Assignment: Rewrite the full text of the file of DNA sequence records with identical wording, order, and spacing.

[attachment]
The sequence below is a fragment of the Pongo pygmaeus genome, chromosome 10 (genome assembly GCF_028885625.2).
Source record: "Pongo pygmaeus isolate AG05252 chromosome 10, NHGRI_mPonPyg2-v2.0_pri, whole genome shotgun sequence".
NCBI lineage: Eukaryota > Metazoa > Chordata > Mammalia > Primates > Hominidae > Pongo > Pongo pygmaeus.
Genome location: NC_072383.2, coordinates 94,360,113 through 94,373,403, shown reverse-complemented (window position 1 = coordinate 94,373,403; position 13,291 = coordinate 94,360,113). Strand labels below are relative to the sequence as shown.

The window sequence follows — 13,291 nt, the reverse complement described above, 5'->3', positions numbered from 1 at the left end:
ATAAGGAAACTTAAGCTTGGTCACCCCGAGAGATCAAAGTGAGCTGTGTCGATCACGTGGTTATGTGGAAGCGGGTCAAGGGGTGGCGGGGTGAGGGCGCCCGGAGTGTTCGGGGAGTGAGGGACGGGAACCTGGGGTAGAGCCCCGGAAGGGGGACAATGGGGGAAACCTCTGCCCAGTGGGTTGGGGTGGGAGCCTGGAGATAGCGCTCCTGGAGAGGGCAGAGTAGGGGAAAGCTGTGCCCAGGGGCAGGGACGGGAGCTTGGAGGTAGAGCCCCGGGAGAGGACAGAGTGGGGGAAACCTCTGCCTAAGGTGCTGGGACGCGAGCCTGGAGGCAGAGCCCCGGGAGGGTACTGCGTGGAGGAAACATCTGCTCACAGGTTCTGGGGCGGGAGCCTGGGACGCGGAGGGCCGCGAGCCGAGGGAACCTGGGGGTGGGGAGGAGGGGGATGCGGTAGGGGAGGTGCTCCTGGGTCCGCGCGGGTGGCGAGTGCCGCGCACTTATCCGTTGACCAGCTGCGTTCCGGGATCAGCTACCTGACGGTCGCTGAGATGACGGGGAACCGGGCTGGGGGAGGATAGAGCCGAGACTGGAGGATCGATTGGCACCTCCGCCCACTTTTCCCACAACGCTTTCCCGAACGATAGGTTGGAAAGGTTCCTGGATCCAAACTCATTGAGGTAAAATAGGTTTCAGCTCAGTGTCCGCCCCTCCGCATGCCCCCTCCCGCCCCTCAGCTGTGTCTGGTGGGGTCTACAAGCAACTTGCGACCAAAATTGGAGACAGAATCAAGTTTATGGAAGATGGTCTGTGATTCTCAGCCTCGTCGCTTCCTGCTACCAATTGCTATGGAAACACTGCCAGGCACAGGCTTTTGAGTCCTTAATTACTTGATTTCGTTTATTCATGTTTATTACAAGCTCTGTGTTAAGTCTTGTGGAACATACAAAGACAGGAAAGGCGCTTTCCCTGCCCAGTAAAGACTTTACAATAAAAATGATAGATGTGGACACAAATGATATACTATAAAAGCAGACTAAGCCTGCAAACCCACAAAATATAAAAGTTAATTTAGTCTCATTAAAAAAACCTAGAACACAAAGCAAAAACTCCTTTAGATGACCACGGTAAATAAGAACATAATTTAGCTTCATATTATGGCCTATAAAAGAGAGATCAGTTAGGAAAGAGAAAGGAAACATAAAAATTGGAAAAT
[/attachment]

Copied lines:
The sequence below is a fragment of the Pongo pygmaeus genome, chromosome 10 (genome assembly GCF_028885625.2).
Source record: "Pongo pygmaeus isolate AG05252 chromosome 10, NHGRI_mPonPyg2-v2.0_pri, whole genome shotgun sequence".
NCBI lineage: Eukaryota > Metazoa > Chordata > Mammalia > Primates > Hominidae > Pongo > Pongo pygmaeus.
Genome location: NC_072383.2, coordinates 94,360,113 through 94,373,403, shown reverse-complemented (window position 1 = coordinate 94,373,403; position 13,291 = coordinate 94,360,113). Strand labels below are relative to the sequence as shown.

The window sequence follows — 13,291 nt, the reverse complement described above, 5'->3', positions numbered from 1 at the left end:
ATAAGGAAACTTAAGCTTGGTCACCCCGAGAGATCAAAGTGAGCTGTGTCGATCACGTGGTTATGTGGAAGCGGGTCAAGGGGTGGCGGGGTGAGGGCGCCCGGAGTGTTCGGGGAGTGAGGGACGGGAACCTGGGGTAGAGCCCCGGAAGGGGGACAATGGGGGAAACCTCTGCCCAGTGGGTTGGGGTGGGAGCCTGGAGATAGCGCTCCTGGAGAGGGCAGAGTAGGGGAAAGCTGTGCCCAGGGGCAGGGACGGGAGCTTGGAGGTAGAGCCCCGGGAGAGGACAGAGTGGGGGAAACCTCTGCCTAAGGTGCTGGGACGCGAGCCTGGAGGCAGAGCCCCGGGAGGGTACTGCGTGGAGGAAACATCTGCTCACAGGTTCTGGGGCGGGAGCCTGGGACGCGGAGGGCCGCGAGCCGAGGGAACCTGGGGGTGGGGAGGAGGGGGATGCGGTAGGGGAGGTGCTCCTGGGTCCGCGCGGGTGGCGAGTGCCGCGCACTTATCCGTTGACCAGCTGCGTTCCGGGATCAGCTACCTGACGGTCGCTGAGATGACGGGGAACCGGGCTGGGGGAGGATAGAGCCGAGACTGGAGGATCGATTGGCACCTCCGCCCACTTTTCCCACAACGCTTTCCCGAACGATAGGTTGGAAAGGTTCCTGGATCCAAACTCATTGAGGTAAAATAGGTTTCAGCTCAGTGTCCGCCCCTCCGCATGCCCCCTCCCGCCCCTCAGCTGTGTCTGGTGGGGTCTACAAGCAACTTGCGACCAAAATTGGAGACAGAATCAAGTTTATGGAAGATGGTCTGTGATTCTCAGCCTCGTCGCTTCCTGCTACCAATTGCTATGGAAACACTGCCAGGCACAGGCTTTTGAGTCCTTAATTACTTGATTTCGTTTATTCATGTTTATTACAAGCTCTGTGTTAAGTCTTGTGGAACATACAAAGACAGGAAAGGCGCTTTCCCTGCCCAGTAAAGACTTTACAATAAAAATGATAGATGTGGACACAAATGATATACTATAAAAGCAGACTAAGCCTGCAAACCCACAAAATATAAAAGTTAATTTAGTCTCATTAAAAAAACCTAGAACACAAAGCAAAAACTCCTTTAGATGACCACGGTAAATAAGAACATAATTTAGCTTCATATTATGGCCTATAAAAGAGAGATCAGTTAGGAAAGAGAAAGGAAACATAAAAATTGGAAAAT